designing a remediation plan based on the determination of which of the one or more sediment zones are in need of remediation.
14. The method of claim 13 further comprising implementing the designed remediation plan.
15. The method of claim 14 further comprising verifying the implementation of the remediation plan.
16. The method of claim 15 wherein the verifying step comprises post-remediation sediment sampling, calculating a post-remediation adjusted contaminant concentration for the one or more sediment zones that have been remediated, or combinations thereof.
17. The method of claim 15 further comprising calculating a surface weighted average concentration for at least one section of the water course before designing the remediation plan.
18. The method of claim 17 wherein the verifying step comprises post-remediation sediment sampling, calculating a post-remediation adjusted contaminant concentration for the one or more sediment zones that have been remediated, calculating a post-remediation surface weighted average concentration for the section of the water course that has been remediated, or combinations thereof.
19. A method for selective removal of a sediment containing a contaminant, comprising:
after ongoing contamination of a contaminant has been eliminated, identifying one or more sediment zones of a water course in a site through the application of geomorphological principals to determine the location of deposition and erosion zones within the water course;
calculating an adjusted contaminant concentration for the one or more sediment zones in the site, comprising multiplying a known or estimated contaminant concentration by a sediment erosion factor and by a reintroduction risk attenuation factor;
determining whether the one or more sediment zone is in need of remediation by comparison of the adjusted contaminant concentration to a standard;
designing a remediation plan based on the determination of which of the one or more sediment zones are in need of remediation;
implementing the designed remediation plan; and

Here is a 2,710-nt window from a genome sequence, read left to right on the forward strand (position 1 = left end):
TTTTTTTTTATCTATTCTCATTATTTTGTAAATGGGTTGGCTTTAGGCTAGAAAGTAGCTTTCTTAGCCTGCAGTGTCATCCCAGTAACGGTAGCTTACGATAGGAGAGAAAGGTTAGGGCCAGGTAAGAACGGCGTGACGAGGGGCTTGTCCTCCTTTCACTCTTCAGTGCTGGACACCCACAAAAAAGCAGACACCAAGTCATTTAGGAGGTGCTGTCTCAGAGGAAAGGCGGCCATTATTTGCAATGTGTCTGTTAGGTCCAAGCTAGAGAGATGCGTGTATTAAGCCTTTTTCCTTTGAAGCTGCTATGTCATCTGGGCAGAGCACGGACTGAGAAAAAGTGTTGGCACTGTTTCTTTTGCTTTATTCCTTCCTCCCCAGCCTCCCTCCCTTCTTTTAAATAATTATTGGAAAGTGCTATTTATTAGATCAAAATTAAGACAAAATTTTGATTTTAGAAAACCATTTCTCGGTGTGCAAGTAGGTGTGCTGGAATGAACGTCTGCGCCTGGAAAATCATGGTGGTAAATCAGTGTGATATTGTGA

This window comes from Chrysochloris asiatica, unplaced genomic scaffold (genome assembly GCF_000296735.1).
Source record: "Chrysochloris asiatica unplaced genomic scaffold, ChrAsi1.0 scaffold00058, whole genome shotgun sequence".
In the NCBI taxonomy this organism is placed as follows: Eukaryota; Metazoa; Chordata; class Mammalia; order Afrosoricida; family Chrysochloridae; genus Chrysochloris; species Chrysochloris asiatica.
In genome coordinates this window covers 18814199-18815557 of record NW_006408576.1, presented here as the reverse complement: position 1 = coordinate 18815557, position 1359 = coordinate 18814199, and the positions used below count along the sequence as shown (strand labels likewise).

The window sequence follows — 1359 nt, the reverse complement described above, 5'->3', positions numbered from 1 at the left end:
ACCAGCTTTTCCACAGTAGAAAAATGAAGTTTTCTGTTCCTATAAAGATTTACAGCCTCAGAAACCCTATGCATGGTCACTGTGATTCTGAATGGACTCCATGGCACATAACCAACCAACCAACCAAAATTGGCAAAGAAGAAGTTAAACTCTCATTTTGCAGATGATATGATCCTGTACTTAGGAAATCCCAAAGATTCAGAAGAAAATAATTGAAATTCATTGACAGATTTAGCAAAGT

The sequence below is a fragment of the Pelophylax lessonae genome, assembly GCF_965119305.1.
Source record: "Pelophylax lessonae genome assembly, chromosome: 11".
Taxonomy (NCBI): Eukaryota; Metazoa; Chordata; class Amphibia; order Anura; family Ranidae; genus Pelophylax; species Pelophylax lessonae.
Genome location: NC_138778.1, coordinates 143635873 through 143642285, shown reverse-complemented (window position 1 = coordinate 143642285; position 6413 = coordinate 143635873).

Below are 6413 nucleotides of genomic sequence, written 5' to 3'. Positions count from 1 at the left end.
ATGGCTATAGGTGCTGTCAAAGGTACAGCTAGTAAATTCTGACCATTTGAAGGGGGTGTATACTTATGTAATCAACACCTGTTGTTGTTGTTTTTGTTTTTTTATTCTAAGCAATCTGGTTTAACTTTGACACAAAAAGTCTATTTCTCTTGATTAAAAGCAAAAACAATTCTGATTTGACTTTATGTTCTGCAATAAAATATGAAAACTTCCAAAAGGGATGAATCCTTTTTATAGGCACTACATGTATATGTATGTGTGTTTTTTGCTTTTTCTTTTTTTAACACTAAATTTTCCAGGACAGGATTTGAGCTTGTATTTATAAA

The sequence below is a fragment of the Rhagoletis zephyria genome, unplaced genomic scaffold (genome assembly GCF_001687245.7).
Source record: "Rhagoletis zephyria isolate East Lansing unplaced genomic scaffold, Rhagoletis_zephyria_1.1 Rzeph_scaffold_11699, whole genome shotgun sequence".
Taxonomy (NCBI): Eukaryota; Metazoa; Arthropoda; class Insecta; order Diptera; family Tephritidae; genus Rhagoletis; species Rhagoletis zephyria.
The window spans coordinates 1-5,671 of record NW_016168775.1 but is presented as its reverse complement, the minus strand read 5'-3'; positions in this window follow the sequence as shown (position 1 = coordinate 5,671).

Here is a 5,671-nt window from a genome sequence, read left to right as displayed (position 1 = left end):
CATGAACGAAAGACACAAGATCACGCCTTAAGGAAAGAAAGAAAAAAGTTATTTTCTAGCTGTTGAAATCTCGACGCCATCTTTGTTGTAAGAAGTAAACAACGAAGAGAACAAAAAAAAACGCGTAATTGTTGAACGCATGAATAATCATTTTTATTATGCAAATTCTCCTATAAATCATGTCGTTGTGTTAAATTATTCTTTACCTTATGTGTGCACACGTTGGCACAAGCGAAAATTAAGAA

verifying the implementation of the remediation plan.
20. The method of claim 19 further comprising calculating a surface weighted average concentration for at least one section of the water course.
21. The method of claim 1 further comprising:
identifying the one or more sediment zones using digital photographs taken of the site taken at different times;
calculating an area for each of the of the one or more sediment zones, wherein:
i. the site is a water course;
ii. there are multiple sediment zones and an adjusted contaminant concentration is calculated for each of the multiple sediment zones;
iii. the erosion factor is assigned as a numerical value of 1 or less for a first of the multiple sediment zones depending upon whether the one or more sediment zones are in a contact area or bend of the water course;
iv. at least one of the multiple sediment zones is a remediated zone that has undergone contamination remediation;
v. the risk attenuation factor is assigned as a numerical value of 1 or less for the remediated zone depending upon an amount of soil or rip-rap that was used to remediate the remediated zone;
multiplying the area of each zone of the multiple zones by its adjusted contaminant concentration; and
performing remediation on each zone of the multiple zones where the adjusted contaminant concentration is greater than one or more standards.
Description
CLAIM OF PRIORITY

The present application claims the benefit of U.S. Provisional Application No. 60/556,544, filed on Mar. 26, 2004, which is hereby incorporated by reference.

FIELD OF THE INVENTION

The present invention relates generally the area of remediation of contaminated sediment, and more specifically to processes and systems related to investigation and remediation based on the geomorphology of the site to be remediated.

BACKGROUND OF THE INVENTION

Environmental remediation of water bodies often is an extremely expensive and time consuming process of removing contaminated sediment. Numerous problems exist with traditional techniques. Historically, a dredge or excavation approach has been used to remove all the sediment in a remediation site. Such approaches, while ultimately effective, have two main drawbacks.